Thursday, July 6, 2017

The Best of Intentions

Last October, I quit smoking cigarettes, arresting a thirty-eight year addiction.  You expect the cravings, the anxious moments when smoking becomes the only thing you can think about, but what you don’t expect is the enormous amount of credit people will give you for sticking with it.  After two weeks, I was feeling better.   In a month’s time, I was proud of myself.  By Christmas, I was downright cocky.  With January 1st right around the corner and still on a self-improvement kick, I wrote down a list of New Year’s resolutions. 

I am ashamed to admit that I accomplished exactly none of them.  Reproduced below, as a public Mea Culpa, is the list I made…


        Finish my master’s degree in clown college.

        Stop kicking myself when I miss the first few minutes of ‘The Beverly Hillbillies’...I know I can figure out what’s going on if I just pay attention!

       Give military salutes to crossing guards.

        Whenever someone says, “Good Morning”, respond with a hearty, “’Allo, Guv’na!”

        Scream “Yee-Haw” at the moment of orgasm.

        Play a country music record backwards to see if my dog will really come back.

        Begin referring to my off-brand sneakers as ‘Air Gordons’.

        Wish on the first star I see each night, asking that my enemies die painful deaths.

        Write to my congressman about the designated hitter rule.

      Get jiggy with it.

      Sue that asshole who called me “overly litigious.”

      Install tiny safes in the birdhouses.

      Resign from Paul Simon’s fan club and join Garfunkels…thereby kick-starting the revolution!!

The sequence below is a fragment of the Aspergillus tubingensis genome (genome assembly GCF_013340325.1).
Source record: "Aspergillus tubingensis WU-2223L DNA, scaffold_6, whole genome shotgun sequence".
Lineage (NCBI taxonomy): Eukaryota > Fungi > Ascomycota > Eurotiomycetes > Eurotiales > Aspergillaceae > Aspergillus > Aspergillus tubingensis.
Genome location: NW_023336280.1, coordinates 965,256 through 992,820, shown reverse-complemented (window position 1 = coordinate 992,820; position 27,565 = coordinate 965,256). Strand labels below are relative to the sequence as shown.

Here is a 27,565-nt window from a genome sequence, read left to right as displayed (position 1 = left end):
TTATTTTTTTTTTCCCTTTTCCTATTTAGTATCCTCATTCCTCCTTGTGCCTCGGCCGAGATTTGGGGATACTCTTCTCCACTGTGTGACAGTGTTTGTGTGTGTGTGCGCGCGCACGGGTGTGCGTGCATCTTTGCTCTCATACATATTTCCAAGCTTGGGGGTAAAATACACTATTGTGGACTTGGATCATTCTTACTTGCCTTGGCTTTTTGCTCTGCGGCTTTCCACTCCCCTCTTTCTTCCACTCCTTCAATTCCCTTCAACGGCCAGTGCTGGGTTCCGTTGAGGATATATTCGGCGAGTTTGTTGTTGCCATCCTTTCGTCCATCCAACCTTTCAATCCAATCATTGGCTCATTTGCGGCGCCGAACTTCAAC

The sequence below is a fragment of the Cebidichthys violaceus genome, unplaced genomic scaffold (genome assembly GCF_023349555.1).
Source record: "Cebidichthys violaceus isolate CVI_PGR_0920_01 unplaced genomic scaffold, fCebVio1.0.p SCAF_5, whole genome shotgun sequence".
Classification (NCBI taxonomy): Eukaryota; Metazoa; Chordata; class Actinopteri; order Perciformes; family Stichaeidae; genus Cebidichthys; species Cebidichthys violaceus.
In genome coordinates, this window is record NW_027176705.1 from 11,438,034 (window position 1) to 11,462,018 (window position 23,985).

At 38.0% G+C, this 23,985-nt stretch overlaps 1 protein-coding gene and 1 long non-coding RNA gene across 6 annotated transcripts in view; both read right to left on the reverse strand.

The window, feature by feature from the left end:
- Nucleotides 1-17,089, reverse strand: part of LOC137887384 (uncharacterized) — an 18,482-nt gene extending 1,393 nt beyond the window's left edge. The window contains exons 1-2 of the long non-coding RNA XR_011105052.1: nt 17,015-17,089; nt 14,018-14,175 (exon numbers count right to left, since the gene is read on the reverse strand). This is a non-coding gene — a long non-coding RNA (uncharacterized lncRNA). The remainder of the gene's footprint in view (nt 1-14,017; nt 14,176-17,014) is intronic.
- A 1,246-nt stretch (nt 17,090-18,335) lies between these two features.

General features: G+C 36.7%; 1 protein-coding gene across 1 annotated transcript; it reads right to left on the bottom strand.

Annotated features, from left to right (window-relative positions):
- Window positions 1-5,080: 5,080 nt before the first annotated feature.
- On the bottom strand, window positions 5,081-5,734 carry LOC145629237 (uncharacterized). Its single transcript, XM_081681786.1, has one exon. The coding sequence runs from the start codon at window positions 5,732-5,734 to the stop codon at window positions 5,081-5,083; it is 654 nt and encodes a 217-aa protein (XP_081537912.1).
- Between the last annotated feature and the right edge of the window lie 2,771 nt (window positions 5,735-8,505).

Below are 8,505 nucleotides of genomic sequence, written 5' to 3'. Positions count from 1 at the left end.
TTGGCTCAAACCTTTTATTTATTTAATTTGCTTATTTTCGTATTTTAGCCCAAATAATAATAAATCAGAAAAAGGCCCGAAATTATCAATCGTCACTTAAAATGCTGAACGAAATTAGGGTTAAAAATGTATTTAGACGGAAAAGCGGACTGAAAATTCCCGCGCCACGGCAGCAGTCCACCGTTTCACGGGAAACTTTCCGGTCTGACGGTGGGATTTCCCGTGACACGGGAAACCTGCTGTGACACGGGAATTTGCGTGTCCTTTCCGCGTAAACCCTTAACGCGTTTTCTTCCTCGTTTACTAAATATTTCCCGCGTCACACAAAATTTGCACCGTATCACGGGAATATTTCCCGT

Get tested for Hulkamania.  

Monday, June 5, 2017

Gabriel's Trumpet

Closing in on fifty-three, there is likely more life behind me than there is ahead of me.  There are many things left to accomplish, of course, so before anyone decides to lecture me about when Grandma Moses started painting, let me state clearly that I am not just watching the world go by.  I do, however, spend more time than I used to in quiet contemplation, making it appear that I am just watching the world go by.

The introspective young person wonders about their place in the world.  What will their role be? At some point the answer, for good or ill, will be unfolded for all to see.  For much of our adult lives, we are too busy with careers and lovers and children and home ownership or any number of other distractions to even pause and ask, ‘Am I on the right track?’  I wonder how many of us have the guts to change course when we don’t like the answer to that question.

Regrets, I’ve had a few, as Paul Anka wrote, but then again, too few to mention.  I know that one thing leads to another and one small deviation could have changed where I ended up.  That place is a happy one, a life that has been filled with so much more joy than pain.  So many smiles, so much laughter…I don’t ask myself, ‘Is that all there is?’ because I wonder…had there been more, could I have handled it?

Naturally, your children are a legacy, but in their early twenties, they are still largely unwritten books, a delicious read for another day. So the search for answers goes inward…Did I do anything that made a difference?  It’s a big question and no one else’s opinion matters.  I’ve learned that even vanity doesn’t feed a favorable outcome.  You can only bullshit yourself up to a point.

If you had a clear goal as a young person and accomplished it, it might be easier.  But how many of us do that?  We came up in a time where we were told we would likely work at five or six different jobs in our adult lives, certainly making it a challenge to derive an identity from our professions.  I’ve written millions of words and performed for thousands of people, but does anyone remember an ‘aha’ moment, when they were reading one of my stories?  Was someone so moved by a theatre performance that they decided that they were going to take an unanticipated giant leap?